National Fisherman

BP has argued for months in federal court and high-profile newspaper ads that the oil-spill settlement it signed in 2012 should be scrapped if what it believed to be fraudulent payments continued. But the company lost that option late Friday when the Fifth U.S. Circuit Court of Appeals upheld the existing framework for reviewing claims and disbursing funds.
The ruling narrows BP's options for avoiding what it says are millions of dollars in payments to individuals and business not harmed by the 2010 oil spill in the Gulf of Mexico.
A BP spokesman said the decision still leaves open the question of whether court-appointed administrator Patrick Juneau is interpreting the settlement accurately—an issue BP has raised with another set of Fifth Circuit judges that is pending.
The company contends Mr. Juneau is ignoring language in the settlement requiring proof that a claimant actually was damaged by the Deepwater Horizon spill, which it says has allowed widespread fraud. Mr. Juneau has said he is interpreting the settlement correctly.
"The company will continue to press its position on the agreement's threshold requirement that claimants' losses must be traceable to the spill," spokesman Geoff Morrell said in a statement.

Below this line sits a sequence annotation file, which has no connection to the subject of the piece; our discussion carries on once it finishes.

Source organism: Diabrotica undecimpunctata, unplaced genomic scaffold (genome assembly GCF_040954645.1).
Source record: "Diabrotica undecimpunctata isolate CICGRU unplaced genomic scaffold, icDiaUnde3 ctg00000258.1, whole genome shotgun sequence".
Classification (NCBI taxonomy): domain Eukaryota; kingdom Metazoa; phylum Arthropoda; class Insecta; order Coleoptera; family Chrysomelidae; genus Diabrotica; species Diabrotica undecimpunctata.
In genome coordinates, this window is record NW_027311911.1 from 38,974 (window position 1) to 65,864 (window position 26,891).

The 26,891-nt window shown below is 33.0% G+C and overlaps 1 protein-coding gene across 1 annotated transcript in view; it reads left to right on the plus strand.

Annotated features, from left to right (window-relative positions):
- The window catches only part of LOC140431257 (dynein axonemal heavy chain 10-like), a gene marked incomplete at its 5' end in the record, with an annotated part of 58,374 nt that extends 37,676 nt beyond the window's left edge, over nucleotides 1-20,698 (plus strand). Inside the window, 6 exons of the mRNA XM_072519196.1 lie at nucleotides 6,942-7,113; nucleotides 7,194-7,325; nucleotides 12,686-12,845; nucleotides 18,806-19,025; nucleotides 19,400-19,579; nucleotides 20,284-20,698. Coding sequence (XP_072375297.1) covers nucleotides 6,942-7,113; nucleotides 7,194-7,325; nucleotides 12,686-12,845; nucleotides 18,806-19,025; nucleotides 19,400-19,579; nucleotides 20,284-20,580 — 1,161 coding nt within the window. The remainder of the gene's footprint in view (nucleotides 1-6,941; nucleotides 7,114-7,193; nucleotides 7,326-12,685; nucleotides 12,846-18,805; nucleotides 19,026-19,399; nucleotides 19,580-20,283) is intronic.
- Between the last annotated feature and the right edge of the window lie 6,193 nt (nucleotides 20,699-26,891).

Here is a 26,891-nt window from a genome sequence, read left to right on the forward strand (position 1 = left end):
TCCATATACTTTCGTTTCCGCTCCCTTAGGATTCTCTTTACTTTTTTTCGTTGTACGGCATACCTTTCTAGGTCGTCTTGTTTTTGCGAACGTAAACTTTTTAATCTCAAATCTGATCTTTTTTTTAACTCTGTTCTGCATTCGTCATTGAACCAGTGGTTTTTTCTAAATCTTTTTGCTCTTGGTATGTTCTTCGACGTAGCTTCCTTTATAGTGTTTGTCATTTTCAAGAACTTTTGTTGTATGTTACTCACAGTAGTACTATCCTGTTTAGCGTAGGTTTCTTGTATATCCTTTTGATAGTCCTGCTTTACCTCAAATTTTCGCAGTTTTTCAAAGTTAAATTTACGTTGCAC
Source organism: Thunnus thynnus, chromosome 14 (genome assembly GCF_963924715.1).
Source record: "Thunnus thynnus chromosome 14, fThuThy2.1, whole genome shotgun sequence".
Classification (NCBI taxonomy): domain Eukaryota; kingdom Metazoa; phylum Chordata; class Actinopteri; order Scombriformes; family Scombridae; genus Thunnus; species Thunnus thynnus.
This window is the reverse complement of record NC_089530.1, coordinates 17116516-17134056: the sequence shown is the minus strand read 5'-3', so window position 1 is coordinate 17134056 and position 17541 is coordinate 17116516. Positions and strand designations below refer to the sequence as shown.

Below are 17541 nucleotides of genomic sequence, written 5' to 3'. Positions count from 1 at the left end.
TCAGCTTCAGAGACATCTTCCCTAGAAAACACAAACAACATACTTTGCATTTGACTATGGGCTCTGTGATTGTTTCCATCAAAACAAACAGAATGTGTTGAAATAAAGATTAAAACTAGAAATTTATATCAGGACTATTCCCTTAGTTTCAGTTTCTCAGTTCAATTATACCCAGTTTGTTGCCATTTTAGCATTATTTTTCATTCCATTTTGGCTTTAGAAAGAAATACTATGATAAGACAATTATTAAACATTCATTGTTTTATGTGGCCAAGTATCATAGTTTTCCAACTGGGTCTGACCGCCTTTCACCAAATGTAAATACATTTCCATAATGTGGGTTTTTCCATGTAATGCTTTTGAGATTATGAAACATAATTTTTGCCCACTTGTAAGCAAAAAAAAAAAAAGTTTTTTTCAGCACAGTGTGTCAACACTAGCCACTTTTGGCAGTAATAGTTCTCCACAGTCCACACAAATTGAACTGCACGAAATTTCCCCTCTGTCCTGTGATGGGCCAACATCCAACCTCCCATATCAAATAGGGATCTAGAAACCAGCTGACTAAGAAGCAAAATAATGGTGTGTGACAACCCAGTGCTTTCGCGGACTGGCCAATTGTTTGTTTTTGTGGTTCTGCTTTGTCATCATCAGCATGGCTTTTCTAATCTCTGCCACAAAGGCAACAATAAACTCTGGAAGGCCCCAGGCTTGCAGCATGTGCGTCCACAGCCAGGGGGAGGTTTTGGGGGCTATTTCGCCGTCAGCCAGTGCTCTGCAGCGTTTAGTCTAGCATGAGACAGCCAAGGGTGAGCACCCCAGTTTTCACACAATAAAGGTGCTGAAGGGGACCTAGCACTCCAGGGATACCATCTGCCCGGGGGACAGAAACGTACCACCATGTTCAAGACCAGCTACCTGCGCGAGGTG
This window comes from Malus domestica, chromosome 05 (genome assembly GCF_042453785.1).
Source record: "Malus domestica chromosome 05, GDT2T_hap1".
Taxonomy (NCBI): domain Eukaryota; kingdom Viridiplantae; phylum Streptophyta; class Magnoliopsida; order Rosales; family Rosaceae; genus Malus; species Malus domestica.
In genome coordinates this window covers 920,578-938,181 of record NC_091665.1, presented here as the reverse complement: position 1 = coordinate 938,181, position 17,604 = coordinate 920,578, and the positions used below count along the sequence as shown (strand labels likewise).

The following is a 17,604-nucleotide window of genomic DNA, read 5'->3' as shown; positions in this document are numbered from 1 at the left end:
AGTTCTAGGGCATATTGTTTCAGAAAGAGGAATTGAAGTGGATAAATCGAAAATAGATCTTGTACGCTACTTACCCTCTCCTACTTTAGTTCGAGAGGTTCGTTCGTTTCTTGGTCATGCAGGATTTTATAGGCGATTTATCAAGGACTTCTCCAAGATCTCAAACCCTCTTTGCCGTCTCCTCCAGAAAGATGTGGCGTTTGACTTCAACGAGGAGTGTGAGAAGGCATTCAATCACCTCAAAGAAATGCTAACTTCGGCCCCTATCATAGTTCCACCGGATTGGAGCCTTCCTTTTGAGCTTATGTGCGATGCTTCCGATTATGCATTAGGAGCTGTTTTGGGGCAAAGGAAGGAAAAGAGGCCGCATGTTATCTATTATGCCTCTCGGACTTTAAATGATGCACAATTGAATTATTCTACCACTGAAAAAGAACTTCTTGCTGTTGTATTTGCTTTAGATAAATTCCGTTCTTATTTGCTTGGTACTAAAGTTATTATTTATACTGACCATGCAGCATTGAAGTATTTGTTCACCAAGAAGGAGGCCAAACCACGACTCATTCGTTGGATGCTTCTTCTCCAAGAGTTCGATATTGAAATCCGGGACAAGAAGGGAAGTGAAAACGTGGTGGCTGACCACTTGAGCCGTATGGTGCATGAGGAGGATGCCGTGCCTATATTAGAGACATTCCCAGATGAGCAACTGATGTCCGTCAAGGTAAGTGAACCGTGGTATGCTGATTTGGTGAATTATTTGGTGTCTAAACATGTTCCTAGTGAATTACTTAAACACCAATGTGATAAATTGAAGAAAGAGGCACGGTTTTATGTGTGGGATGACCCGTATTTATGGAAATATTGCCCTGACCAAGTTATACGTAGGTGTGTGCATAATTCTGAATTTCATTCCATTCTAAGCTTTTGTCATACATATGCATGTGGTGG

BP once estimated spill claims paid from the settlement's funds would cost the company $7.8 billion, a figure that was raised to $9.4 billion. Now those payouts could reach $14 billion, according to Tom Claps, a legal analyst with Susquehanna Capital.
Read the full story at the Wall Street Journal>>

Inside the Industry

NMFS recently released a draft action plan for fish discard and release mortality science, creating a list of actions that they hope can better inform fisheries.

We know that fishermen have to deal with bycatch by discarding or releasing unwanted catch overboard, but there is a data gap regarding how those fish survive.


A new study has identified a set of features common to all ocean ecosystems that provide a visual diagnosis of the health of the underwater environment coastal communities rely on.

Together, the features detail cumulative effects of threats -- such as overfishing, pollution, and invasive species,  allowing responders to act faster to increase ocean resiliency and sustainability.

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